Location matters. Where are you located? A hangar is not as important in a dry climate like Las Vegas as it is in, say, Miami.
It may make sense to pay more for a hangar. Leaving a plane exposed to the elements you describe (0° - 100°, snow, wind, sun) will do damage over time. The plane won't corrode into a heap but little things will start to require extra attention. Those little things will add up at annual time. It's unavoidable. Having the hangar is another layer of protection that, in my opinion, is well worth the cost. If a hangar is simply unworkable then think about a covered tie down. A covered tie down plus a decent cabin cover can accomplish about 75% of what a hangar offers at half the price. You won't have complete protection from hail, vermin, or thieves but that's not a deal breaker. Just lock the doors and keep the insurance up to date.
Are you considering a simple plane like a 150 (all metal, "affordable"), a tube and fabric plane, or something with more complexity like a Bonanza or Mooney? Maybe a C-150 with rough paint, a worn interior, and old avionics that aren't worth stealing will do just fine outside. If you buy something with good paint and interior (or fabric covering) you'll want to protect it. New P&I costs thousands and thousands of dollars so it's much cheaper to keep a pretty plane pretty than to make an ugly plane pretty. The costs to re-cover a plane in fabric can cost tens of thousands depending on the amount of fabric and complexity of the paint scheme. Other airplane-specific considerations like corrosion on Mooney's steel structure (see Mooney Service Bulletin 208) or a Bonanza's magnesium control surfaces should be factors in your decision as well. Finally, when you go to sell the plane a buyer will likely feel much better about a plane that was hangared than one that was parked outside.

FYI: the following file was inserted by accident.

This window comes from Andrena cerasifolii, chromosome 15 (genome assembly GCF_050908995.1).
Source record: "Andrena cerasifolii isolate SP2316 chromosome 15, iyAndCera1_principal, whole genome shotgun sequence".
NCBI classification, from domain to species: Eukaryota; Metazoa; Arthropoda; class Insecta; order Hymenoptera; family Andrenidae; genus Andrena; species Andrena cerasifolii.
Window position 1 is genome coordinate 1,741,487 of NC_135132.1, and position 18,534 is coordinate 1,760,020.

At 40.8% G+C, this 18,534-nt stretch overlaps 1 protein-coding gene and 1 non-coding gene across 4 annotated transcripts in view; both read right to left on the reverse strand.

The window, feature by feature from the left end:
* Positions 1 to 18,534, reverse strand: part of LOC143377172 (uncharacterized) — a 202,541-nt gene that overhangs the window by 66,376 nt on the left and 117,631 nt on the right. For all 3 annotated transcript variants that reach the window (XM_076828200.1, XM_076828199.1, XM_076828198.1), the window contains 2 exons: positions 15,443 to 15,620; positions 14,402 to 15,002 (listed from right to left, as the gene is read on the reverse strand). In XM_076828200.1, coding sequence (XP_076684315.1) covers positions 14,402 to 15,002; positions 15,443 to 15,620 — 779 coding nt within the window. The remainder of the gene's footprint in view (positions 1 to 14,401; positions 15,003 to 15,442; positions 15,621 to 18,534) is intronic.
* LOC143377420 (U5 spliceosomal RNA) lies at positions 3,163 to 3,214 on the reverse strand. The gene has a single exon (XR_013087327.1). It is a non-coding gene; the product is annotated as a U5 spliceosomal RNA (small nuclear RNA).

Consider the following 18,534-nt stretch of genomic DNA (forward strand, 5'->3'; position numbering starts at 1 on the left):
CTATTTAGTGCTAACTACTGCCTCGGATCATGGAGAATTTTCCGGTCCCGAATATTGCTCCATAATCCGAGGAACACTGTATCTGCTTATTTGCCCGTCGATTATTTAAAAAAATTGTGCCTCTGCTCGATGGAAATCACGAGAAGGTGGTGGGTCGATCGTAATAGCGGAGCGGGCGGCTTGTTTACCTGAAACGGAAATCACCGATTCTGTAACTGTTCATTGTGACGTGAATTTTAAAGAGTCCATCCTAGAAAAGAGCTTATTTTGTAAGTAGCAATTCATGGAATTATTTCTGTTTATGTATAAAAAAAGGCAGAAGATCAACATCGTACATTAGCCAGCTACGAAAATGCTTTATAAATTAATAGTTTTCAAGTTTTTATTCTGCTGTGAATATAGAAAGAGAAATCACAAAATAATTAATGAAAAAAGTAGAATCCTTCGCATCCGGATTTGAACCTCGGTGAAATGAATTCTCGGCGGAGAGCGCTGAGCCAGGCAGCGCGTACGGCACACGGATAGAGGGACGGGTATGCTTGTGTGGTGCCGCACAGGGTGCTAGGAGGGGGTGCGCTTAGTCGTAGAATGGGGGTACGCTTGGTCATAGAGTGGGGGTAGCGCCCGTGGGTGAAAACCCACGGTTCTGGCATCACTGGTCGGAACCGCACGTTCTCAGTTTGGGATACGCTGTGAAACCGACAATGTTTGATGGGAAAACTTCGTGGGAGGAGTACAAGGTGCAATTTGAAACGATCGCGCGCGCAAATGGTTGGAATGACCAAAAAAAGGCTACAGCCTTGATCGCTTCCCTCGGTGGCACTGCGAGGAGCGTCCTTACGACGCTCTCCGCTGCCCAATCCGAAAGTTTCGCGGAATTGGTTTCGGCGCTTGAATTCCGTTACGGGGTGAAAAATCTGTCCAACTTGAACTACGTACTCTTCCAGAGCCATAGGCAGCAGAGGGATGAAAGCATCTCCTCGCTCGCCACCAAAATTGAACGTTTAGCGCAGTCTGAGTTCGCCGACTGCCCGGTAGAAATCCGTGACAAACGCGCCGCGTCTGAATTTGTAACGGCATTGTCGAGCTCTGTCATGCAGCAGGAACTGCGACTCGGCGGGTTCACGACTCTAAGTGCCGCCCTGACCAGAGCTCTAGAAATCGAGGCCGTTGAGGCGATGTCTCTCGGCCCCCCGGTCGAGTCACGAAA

One piece of (unsolicited) advice: draw up a conservative budget assuming that costs will be higher than expected. Budget for a hangar, $1M smooth insurance, and a tough annual during the first year of ownership. Multiply this number by 1.5 at the very least. This is a "bad case" first-year cost (don't worry, it gets better as you settle into ownership). If you can absorb that cost without feeling any pain then you're ready for ownership. If you can't...who cares? Buy the plane anyway!
We can give you a more complete answer if you know the answers to the following questions:
- where are you based?
- what kinds of planes are you looking at?
- what is the current condition of this hypothetical plane?
- what's your maximum annual ownership budget?